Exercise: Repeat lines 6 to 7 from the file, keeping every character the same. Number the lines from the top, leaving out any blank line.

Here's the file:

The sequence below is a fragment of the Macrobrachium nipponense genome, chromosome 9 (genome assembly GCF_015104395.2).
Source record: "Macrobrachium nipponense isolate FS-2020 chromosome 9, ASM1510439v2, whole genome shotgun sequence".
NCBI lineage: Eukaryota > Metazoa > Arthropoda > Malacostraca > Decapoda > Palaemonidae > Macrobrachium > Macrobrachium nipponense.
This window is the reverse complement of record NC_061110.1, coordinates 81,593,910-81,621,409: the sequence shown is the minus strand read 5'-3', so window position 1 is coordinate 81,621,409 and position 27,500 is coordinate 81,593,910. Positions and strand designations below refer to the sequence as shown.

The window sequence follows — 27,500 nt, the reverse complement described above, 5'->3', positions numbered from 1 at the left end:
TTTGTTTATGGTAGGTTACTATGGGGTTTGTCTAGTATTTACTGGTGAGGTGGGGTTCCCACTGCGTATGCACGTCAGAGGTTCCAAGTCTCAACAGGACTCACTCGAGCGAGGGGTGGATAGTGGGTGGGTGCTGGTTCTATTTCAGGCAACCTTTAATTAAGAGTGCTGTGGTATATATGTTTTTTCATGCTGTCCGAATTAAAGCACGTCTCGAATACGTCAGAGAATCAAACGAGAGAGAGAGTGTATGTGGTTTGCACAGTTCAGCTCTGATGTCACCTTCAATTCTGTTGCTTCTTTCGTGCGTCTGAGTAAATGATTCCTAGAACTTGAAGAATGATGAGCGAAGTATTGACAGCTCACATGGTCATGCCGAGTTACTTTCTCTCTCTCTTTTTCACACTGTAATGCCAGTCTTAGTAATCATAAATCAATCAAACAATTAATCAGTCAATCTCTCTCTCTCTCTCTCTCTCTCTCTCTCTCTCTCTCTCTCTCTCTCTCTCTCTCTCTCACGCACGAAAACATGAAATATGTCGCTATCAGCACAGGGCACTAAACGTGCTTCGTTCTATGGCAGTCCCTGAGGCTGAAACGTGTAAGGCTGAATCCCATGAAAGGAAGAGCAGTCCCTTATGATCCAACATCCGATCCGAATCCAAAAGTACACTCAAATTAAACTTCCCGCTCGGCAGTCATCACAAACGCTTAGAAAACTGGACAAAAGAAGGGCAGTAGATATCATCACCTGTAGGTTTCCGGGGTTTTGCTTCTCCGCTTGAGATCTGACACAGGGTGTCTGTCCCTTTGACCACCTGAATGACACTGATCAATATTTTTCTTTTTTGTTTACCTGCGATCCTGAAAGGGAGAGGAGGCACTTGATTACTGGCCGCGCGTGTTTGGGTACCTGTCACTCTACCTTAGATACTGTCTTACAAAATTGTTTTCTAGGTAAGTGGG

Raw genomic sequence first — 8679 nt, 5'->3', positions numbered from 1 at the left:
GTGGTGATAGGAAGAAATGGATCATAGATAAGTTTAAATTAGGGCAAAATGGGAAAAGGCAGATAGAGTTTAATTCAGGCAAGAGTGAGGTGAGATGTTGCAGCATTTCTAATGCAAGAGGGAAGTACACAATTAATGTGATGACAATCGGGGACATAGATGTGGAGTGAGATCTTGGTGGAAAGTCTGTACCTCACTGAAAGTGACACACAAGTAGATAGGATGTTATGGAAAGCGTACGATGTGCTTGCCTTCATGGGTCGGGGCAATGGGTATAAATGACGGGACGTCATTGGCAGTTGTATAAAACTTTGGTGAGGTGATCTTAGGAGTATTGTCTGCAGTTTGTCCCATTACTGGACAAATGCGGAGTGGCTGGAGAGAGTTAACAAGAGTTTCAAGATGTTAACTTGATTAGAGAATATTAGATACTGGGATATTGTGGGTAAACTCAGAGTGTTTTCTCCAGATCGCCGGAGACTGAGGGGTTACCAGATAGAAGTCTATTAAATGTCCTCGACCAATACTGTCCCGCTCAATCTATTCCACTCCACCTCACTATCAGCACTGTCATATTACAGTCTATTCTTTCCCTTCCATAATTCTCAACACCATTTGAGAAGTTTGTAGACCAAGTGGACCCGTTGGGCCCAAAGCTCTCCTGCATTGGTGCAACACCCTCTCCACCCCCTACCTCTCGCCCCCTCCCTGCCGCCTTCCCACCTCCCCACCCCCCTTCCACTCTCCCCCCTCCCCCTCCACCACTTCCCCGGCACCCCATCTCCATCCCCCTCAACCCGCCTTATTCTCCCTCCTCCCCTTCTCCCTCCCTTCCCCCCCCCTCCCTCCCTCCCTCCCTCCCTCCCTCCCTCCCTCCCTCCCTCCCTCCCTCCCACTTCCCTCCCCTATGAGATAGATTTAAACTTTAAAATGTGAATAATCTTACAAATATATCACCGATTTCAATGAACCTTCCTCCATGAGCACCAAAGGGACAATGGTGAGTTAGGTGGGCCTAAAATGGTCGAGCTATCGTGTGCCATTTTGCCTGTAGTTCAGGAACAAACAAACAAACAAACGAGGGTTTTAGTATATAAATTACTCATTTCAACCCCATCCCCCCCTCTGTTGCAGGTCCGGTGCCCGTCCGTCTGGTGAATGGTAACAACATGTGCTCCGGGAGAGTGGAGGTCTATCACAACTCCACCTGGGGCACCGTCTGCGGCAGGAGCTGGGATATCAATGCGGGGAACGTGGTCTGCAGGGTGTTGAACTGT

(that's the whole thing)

TTTGTTTATGGTAGGTTACTATGGGGTTTGTCTAGTATTTACTGGTGAGGTGGGGTTCCCACTGCGTATGCACGTCAGAGGTTCCAAGTCTCAACAGGACTCACTCGAGCGAGGGGTGGATAGTGGGTGGGTGCTGGTTCTATTTCAGGCAACCTTTAATTAAGAGTGCTGTGGTATATATGTTTTTTCATGCTGTCCGAATTAAAGCACGTCTCGAATACGTCAGAGAATCAAACGAGAGAGAGAGTGTATGTGGTTTGCACAGTTCAGCTCTGATGTCACCTTCAATTCTGTTGCTTCTTTCGTGCGTCTGAGTAAATGATTCCTAGAACTTGAAGAATGATGAGCGAAGTATTGACAGCTCACATGGTCATGCCGAGTTACTTTCTCTCTCTCTTTTTCACACTGTAATGCCAGTCTTAGTAATCATAAATCAATCAAACAATTAATCAGTCAATCTCTCTCTCTCTCTCTCTCTCTCTCTCTCTCTCTCTCTCTCTCTCTCTCTCTCTCTCTCACGCACGAAAACATGAAATATGTCGCTATCAGCACAGGGCACTAAACGTGCTTCGTTCTATGGCAGTCCCTGAGGCTGAAACGTGTAAGGCTGAATCCCATGAAAGGAAGAGCAGTCCCTTATGATCCAACATCCGATCCGAATCCAAAAGTACACTCAAATTAAACTTCCCGCTCGGCAGTCATCACAAACGCTTAGAAAACTGGACAAAAGAAGGGCAGTAGATATCATCACCTGTAGGTTTCCGGGGTTTTGCTTCTCCGCTTGAGATCTGACACAGGGTGTCTGTCCCTTTGACCACCTGAATGACACTGATCAATATTTTTCTTTTTTGTTTACCTGCGATCCTGAAAGGGAGAGGAGGCACTTGATTACTGGCCGCGCGTGTTTGGGTACCTGTCACTCTACCTTAGATACTGTCTTACAAAATTGTTTTCTAGGTAAGTGGG

Raw genomic sequence first — 8679 nt, 5'->3', positions numbered from 1 at the left: